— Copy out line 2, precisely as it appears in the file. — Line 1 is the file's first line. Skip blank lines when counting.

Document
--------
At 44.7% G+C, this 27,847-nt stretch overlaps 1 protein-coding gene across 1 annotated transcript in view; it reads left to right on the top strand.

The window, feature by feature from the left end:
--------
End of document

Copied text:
The window, feature by feature from the left end: